Leprosy (1988)

With Leprosy Death returned with a full band, Schuldiner did pretty much everything on Scream Bloody Gore, and was produced at Morrisound studio. Morrisound was the studio when it came to Death Metal, but it was with Leprosy that this relationship started. Once again the album featured wonderful artwork from the prolific Edward Repka.

If Scream Bloody Gore was the snarling, angry young child all full of venom and bile then Leprosy was its equally pissed off older brother. Still a vicious album but far more restrained in its approach. Gone were the gory imagery, instead replaced my a more mature approach to the subject of death. Don't get me wrong, this is no stroll in the park but it is much more than zombies and the hack and slash approach of the debut album.

Musically Leprosy was a huge step forward as well, even on just their second album Death were pushing the genre forward. Schuldiner's vocals were more refined, you didn't need to follow the lyric sheet to know what he was singing about!

Personally speaking this is my favorite Death album, it never seemed to leave my turntable as a teenager. Songs like Born Dead, Pull the Plug and Open Casket were, and still are, just incredibly good tunes and unlike many albums of the time, and since, there is not one weak track. Every one stands on its own as a prime example of Death Metal. Combined though they are an almost perfect collection of pure ferocity. Sure, there are faster, angrier and uglier bands out there but none ever have come close to Leprosy in all its splendor.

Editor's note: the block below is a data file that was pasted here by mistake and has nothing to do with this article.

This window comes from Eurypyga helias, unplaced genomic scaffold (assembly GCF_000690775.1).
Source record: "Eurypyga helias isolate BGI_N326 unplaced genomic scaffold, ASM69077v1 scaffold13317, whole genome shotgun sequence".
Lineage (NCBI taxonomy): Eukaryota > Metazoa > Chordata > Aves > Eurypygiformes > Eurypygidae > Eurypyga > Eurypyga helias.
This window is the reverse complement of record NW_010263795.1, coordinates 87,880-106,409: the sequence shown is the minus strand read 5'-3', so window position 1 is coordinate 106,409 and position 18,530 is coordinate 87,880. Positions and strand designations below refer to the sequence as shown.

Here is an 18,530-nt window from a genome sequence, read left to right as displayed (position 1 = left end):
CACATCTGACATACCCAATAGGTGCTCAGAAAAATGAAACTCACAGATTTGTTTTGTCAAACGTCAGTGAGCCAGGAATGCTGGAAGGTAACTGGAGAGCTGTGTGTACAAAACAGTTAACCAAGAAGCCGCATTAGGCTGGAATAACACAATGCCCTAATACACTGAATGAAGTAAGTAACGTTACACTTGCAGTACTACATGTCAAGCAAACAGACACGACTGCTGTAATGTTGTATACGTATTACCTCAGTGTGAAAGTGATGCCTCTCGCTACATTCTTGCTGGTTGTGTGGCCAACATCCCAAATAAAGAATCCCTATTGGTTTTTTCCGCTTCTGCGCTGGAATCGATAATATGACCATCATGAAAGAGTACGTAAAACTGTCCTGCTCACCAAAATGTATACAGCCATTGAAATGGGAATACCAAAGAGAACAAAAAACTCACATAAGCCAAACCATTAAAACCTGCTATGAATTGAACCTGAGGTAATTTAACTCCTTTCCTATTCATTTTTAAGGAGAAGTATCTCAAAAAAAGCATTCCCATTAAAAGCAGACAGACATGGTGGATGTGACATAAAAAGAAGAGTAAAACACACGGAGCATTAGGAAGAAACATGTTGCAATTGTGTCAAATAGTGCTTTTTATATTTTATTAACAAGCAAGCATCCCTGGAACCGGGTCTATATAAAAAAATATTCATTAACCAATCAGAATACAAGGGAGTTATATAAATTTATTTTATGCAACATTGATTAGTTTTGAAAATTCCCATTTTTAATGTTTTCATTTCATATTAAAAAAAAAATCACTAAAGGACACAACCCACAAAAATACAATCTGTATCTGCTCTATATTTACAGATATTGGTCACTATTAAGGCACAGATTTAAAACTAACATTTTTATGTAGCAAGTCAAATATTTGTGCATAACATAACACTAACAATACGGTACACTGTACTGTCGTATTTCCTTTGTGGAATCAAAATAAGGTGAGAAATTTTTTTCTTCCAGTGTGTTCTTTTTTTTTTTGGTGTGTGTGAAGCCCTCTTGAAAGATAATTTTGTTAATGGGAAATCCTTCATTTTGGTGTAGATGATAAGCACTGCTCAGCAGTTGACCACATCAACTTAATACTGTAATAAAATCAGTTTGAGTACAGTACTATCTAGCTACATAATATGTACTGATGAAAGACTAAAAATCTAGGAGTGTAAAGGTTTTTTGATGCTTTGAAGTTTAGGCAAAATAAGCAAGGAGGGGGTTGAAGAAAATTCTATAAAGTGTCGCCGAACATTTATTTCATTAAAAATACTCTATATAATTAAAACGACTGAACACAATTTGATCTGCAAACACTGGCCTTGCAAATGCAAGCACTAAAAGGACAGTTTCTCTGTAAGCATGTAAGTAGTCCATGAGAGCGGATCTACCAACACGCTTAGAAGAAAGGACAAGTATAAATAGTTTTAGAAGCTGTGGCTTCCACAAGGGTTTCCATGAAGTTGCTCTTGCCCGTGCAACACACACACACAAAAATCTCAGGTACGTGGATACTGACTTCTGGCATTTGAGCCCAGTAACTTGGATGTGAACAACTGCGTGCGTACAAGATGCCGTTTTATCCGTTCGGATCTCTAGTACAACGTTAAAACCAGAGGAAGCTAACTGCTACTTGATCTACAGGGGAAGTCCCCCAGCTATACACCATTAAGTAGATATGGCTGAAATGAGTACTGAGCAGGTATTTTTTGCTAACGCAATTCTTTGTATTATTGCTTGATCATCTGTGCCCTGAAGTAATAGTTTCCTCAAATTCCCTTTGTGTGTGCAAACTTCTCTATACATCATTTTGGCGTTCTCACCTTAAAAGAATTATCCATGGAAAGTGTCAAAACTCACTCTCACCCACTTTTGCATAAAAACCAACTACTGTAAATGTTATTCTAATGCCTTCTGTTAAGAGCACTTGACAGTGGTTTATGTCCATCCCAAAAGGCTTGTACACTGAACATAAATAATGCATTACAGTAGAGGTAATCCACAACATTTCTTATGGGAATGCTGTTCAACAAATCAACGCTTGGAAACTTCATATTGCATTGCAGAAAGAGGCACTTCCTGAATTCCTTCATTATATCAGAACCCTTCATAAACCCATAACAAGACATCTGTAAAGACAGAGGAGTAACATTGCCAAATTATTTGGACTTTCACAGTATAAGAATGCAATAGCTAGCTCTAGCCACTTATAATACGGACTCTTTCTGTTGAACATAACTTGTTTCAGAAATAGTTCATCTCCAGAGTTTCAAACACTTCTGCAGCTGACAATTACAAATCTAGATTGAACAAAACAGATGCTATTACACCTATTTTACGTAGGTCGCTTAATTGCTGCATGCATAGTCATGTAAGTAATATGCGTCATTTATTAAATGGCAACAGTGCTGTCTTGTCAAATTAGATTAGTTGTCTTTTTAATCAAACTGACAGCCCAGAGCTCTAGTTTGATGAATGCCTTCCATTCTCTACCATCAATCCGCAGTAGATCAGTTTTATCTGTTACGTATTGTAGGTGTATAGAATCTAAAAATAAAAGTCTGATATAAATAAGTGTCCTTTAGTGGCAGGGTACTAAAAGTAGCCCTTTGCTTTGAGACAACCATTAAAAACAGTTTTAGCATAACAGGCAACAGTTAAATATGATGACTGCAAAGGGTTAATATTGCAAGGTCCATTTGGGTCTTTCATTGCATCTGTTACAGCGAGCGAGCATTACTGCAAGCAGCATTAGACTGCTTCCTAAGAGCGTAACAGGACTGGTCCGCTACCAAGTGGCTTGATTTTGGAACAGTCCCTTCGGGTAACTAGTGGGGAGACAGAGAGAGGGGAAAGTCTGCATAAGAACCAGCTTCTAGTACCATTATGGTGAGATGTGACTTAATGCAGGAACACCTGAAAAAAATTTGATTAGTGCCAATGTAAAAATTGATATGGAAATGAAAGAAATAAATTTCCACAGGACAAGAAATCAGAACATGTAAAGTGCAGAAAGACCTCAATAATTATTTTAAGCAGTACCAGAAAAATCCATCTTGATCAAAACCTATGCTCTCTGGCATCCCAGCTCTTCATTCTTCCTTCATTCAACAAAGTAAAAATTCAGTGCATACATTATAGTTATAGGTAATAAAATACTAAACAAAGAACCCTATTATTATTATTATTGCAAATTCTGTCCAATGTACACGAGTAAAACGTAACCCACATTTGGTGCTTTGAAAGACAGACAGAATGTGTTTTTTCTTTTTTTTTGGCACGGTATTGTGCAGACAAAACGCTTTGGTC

Bassist Terry Butler, who is credited with playing bass here although Schuldiner claims he played as Butler couldn't perform the songs, later went on to play for Death Metal giants Massacre, Six Feet Under and Obituary.

Spiritual Healing (1990)

Spiritual Healing was release in February 1990 and was the first Death album that I purchased on the day of its release. I remember being one excited little fucker that could not wait to get the vinyl home and give it a blast. For the last time the artwork was a Repka piece.Repka is probably most famous for his Megadeth art but also did album covers for bands like Evil Dead, Vio-lence and Atheist. It seemed every other Death or Thrash metal album of the late 80's and early 90's featured his work.

With Spiritual Healing Death returned with yet another line-up which included the excellent guitarist James Murphy, who has also played with, and on, numerous other bands albums including Cancer, Obituary and Testament. This was possibly their best line-up with most of the band contributing to the songwriting. Once again recorded at Morrisound Studio, this time produced by the producer of the day Scott Burns who delivered an album that sounds incredible.